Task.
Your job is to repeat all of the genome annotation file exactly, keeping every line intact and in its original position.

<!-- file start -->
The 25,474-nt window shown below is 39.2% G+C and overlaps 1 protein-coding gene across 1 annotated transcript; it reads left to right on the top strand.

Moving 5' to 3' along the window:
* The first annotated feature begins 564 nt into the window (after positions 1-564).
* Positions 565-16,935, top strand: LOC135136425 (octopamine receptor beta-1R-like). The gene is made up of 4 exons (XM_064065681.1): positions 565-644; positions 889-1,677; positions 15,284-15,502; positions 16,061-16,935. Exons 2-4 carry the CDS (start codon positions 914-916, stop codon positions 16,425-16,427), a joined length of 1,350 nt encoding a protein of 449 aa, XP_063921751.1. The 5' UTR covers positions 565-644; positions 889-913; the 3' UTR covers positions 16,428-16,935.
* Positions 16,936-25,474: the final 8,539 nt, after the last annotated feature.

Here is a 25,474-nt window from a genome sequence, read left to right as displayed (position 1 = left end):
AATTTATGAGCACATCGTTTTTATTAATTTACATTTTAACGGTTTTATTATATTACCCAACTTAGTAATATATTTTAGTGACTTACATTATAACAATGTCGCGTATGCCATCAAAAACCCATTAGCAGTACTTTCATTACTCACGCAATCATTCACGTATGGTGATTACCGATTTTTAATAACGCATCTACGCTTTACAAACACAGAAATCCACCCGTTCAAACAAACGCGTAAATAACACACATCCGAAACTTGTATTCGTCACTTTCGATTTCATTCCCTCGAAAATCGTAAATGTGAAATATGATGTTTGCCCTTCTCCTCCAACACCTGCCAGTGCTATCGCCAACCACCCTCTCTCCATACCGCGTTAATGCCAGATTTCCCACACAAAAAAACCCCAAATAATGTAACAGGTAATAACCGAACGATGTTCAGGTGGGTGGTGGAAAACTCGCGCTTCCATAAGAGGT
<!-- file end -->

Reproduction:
The 25,474-nt window shown below is 39.2% G+C and overlaps 1 protein-coding gene across 1 annotated transcript; it reads left to right on the top strand.

Moving 5' to 3' along the window:
* The first annotated feature begins 564 nt into the window (after positions 1-564).
* Positions 565-16,935, top strand: LOC135136425 (octopamine receptor beta-1R-like). The gene is made up of 4 exons (XM_064065681.1): positions 565-644; positions 889-1,677; positions 15,284-15,502; positions 16,061-16,935. Exons 2-4 carry the CDS (start codon positions 914-916, stop codon positions 16,425-16,427), a joined length of 1,350 nt encoding a protein of 449 aa, XP_063921751.1. The 5' UTR covers positions 565-644; positions 889-913; the 3' UTR covers positions 16,428-16,935.
* Positions 16,936-25,474: the final 8,539 nt, after the last annotated feature.

Here is a 25,474-nt window from a genome sequence, read left to right as displayed (position 1 = left end):
AATTTATGAGCACATCGTTTTTATTAATTTACATTTTAACGGTTTTATTATATTACCCAACTTAGTAATATATTTTAGTGACTTACATTATAACAATGTCGCGTATGCCATCAAAAACCCATTAGCAGTACTTTCATTACTCACGCAATCATTCACGTATGGTGATTACCGATTTTTAATAACGCATCTACGCTTTACAAACACAGAAATCCACCCGTTCAAACAAACGCGTAAATAACACACATCCGAAACTTGTATTCGTCACTTTCGATTTCATTCCCTCGAAAATCGTAAATGTGAAATATGATGTTTGCCCTTCTCCTCCAACACCTGCCAGTGCTATCGCCAACCACCCTCTCTCCATACCGCGTTAATGCCAGATTTCCCACACAAAAAAACCCCAAATAATGTAACAGGTAATAACCGAACGATGTTCAGGTGGGTGGTGGAAAACTCGCGCTTCCATAAGAGGT